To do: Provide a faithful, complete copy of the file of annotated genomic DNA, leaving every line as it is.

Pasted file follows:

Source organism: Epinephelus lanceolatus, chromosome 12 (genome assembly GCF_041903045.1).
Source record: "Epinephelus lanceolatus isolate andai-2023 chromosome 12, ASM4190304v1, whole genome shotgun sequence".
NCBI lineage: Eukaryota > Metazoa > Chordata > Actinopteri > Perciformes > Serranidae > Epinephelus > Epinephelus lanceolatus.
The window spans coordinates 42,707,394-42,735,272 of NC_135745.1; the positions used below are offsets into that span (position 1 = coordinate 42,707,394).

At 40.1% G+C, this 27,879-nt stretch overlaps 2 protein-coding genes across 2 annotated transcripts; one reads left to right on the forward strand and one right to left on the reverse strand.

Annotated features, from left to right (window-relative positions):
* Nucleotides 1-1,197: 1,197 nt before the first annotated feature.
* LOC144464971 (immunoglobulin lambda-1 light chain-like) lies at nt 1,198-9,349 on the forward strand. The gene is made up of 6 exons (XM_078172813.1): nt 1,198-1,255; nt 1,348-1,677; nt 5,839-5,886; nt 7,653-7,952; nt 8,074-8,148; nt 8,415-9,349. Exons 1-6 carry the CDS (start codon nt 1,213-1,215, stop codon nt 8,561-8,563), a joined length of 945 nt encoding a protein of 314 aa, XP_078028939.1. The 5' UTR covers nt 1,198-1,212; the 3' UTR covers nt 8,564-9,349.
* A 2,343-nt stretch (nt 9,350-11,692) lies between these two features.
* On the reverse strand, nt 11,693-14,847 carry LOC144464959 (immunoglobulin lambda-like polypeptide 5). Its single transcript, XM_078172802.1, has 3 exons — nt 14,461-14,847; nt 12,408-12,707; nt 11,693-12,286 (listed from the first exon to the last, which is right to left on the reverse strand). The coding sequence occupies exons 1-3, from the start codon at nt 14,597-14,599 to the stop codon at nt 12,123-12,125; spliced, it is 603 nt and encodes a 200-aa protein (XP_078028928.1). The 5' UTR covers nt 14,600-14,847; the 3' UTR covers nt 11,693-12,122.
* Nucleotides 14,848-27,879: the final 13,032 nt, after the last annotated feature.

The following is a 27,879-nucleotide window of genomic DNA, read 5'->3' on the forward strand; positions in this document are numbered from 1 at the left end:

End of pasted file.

Source organism: Epinephelus lanceolatus, chromosome 12 (genome assembly GCF_041903045.1).
Source record: "Epinephelus lanceolatus isolate andai-2023 chromosome 12, ASM4190304v1, whole genome shotgun sequence".
NCBI lineage: Eukaryota > Metazoa > Chordata > Actinopteri > Perciformes > Serranidae > Epinephelus > Epinephelus lanceolatus.
The window spans coordinates 42,707,394-42,735,272 of NC_135745.1; the positions used below are offsets into that span (position 1 = coordinate 42,707,394).

At 40.1% G+C, this 27,879-nt stretch overlaps 2 protein-coding genes across 2 annotated transcripts; one reads left to right on the forward strand and one right to left on the reverse strand.

Annotated features, from left to right (window-relative positions):
* Nucleotides 1-1,197: 1,197 nt before the first annotated feature.
* LOC144464971 (immunoglobulin lambda-1 light chain-like) lies at nt 1,198-9,349 on the forward strand. The gene is made up of 6 exons (XM_078172813.1): nt 1,198-1,255; nt 1,348-1,677; nt 5,839-5,886; nt 7,653-7,952; nt 8,074-8,148; nt 8,415-9,349. Exons 1-6 carry the CDS (start codon nt 1,213-1,215, stop codon nt 8,561-8,563), a joined length of 945 nt encoding a protein of 314 aa, XP_078028939.1. The 5' UTR covers nt 1,198-1,212; the 3' UTR covers nt 8,564-9,349.
* A 2,343-nt stretch (nt 9,350-11,692) lies between these two features.
* On the reverse strand, nt 11,693-14,847 carry LOC144464959 (immunoglobulin lambda-like polypeptide 5). Its single transcript, XM_078172802.1, has 3 exons — nt 14,461-14,847; nt 12,408-12,707; nt 11,693-12,286 (listed from the first exon to the last, which is right to left on the reverse strand). The coding sequence occupies exons 1-3, from the start codon at nt 14,597-14,599 to the stop codon at nt 12,123-12,125; spliced, it is 603 nt and encodes a 200-aa protein (XP_078028928.1). The 5' UTR covers nt 14,600-14,847; the 3' UTR covers nt 11,693-12,122.
* Nucleotides 14,848-27,879: the final 13,032 nt, after the last annotated feature.

The following is a 27,879-nucleotide window of genomic DNA, read 5'->3' on the forward strand; positions in this document are numbered from 1 at the left end: